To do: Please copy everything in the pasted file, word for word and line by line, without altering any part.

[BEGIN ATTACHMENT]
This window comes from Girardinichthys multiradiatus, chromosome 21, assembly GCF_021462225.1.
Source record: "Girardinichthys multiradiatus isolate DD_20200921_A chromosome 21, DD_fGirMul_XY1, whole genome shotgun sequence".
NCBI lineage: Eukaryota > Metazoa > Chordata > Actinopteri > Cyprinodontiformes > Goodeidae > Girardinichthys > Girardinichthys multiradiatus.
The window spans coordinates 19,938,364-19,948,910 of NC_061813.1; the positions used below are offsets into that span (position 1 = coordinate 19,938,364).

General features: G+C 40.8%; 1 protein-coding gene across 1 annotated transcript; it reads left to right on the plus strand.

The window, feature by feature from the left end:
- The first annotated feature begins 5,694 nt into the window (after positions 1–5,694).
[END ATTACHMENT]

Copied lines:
This window comes from Girardinichthys multiradiatus, chromosome 21, assembly GCF_021462225.1.
Source record: "Girardinichthys multiradiatus isolate DD_20200921_A chromosome 21, DD_fGirMul_XY1, whole genome shotgun sequence".
NCBI lineage: Eukaryota > Metazoa > Chordata > Actinopteri > Cyprinodontiformes > Goodeidae > Girardinichthys > Girardinichthys multiradiatus.
The window spans coordinates 19,938,364-19,948,910 of NC_061813.1; the positions used below are offsets into that span (position 1 = coordinate 19,938,364).

General features: G+C 40.8%; 1 protein-coding gene across 1 annotated transcript; it reads left to right on the plus strand.

The window, feature by feature from the left end:
- The first annotated feature begins 5,694 nt into the window (after positions 1–5,694).